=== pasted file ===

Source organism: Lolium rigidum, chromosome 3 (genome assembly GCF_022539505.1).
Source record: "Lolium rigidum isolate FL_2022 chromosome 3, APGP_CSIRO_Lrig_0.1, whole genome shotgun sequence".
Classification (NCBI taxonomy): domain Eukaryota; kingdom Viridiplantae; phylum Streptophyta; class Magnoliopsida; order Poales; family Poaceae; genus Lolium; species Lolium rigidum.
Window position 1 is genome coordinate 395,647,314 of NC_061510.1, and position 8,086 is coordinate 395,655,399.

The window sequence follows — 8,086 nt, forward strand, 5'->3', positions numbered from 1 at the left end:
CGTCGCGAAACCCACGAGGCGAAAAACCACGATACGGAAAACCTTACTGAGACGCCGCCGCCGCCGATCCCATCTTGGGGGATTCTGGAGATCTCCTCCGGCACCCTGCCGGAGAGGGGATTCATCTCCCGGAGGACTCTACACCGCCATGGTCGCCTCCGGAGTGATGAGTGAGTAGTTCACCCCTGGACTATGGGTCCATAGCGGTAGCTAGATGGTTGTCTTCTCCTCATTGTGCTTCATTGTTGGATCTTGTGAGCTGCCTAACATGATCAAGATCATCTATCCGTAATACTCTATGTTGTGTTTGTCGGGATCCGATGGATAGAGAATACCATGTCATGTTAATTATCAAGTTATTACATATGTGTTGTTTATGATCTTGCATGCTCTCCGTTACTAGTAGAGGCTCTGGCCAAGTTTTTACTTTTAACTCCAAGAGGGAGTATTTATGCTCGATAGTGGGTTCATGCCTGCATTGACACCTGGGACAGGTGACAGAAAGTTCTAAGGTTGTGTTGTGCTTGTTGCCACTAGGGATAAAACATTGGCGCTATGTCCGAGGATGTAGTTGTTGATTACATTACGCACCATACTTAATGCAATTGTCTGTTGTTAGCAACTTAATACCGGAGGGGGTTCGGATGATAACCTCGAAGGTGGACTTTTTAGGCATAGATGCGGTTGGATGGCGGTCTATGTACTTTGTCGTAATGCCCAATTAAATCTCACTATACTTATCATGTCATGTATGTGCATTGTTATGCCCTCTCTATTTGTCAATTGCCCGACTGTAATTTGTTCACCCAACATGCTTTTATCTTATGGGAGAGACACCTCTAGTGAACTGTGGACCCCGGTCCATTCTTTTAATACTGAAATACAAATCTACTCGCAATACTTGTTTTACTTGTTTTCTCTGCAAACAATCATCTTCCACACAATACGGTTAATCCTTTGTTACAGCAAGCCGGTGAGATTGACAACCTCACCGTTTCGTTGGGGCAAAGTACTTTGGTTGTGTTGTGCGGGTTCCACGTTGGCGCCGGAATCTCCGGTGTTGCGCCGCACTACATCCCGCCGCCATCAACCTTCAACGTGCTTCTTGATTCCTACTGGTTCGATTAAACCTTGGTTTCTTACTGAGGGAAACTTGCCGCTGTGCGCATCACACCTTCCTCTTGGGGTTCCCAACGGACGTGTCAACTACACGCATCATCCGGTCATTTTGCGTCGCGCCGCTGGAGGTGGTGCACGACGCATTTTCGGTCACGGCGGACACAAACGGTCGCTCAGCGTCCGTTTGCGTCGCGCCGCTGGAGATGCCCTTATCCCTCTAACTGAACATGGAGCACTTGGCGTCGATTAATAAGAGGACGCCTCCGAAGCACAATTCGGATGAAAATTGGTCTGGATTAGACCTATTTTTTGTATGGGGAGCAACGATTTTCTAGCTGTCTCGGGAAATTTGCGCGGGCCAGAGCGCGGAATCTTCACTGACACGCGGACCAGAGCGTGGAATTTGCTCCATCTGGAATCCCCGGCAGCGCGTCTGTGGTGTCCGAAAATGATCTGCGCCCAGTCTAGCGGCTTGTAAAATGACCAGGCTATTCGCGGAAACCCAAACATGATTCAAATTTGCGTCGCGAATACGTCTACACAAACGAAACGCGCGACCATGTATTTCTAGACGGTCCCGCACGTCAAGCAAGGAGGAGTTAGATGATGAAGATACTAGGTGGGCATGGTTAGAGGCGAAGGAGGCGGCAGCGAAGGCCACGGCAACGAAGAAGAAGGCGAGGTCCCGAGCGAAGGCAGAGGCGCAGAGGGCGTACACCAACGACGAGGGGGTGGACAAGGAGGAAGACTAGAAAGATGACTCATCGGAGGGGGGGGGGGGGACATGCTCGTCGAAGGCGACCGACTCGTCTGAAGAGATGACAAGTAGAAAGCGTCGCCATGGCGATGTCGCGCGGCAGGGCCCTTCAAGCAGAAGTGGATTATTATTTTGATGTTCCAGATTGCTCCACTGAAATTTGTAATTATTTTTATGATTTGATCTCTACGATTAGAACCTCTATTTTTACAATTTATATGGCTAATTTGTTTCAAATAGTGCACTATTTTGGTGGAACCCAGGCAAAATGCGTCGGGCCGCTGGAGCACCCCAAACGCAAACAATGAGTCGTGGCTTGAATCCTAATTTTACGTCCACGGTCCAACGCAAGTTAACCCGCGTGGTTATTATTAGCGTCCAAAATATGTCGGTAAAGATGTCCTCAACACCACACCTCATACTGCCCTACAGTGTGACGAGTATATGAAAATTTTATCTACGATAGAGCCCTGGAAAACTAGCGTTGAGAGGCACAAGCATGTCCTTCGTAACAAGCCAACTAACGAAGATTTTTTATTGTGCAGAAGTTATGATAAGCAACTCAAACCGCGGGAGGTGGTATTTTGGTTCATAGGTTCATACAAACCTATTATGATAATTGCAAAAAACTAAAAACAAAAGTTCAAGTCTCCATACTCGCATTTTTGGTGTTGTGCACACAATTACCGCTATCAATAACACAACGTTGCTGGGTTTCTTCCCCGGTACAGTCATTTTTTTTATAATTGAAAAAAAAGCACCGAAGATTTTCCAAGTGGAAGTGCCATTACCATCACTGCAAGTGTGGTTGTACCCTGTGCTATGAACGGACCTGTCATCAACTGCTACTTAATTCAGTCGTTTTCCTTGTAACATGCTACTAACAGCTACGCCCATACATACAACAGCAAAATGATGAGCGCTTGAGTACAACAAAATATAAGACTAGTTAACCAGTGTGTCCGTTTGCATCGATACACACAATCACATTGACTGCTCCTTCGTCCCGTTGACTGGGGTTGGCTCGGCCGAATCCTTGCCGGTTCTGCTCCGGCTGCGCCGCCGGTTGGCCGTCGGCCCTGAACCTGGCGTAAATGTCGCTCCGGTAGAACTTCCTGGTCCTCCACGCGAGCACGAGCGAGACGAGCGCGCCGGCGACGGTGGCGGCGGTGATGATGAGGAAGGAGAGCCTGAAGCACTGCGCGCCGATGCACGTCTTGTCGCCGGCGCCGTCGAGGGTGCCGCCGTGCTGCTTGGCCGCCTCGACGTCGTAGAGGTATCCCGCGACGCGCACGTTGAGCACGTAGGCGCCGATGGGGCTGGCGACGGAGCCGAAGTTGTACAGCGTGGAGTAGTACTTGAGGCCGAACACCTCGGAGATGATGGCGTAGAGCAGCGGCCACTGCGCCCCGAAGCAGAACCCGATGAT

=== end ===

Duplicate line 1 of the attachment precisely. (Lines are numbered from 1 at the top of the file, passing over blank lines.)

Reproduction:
Source organism: Lolium rigidum, chromosome 3 (genome assembly GCF_022539505.1).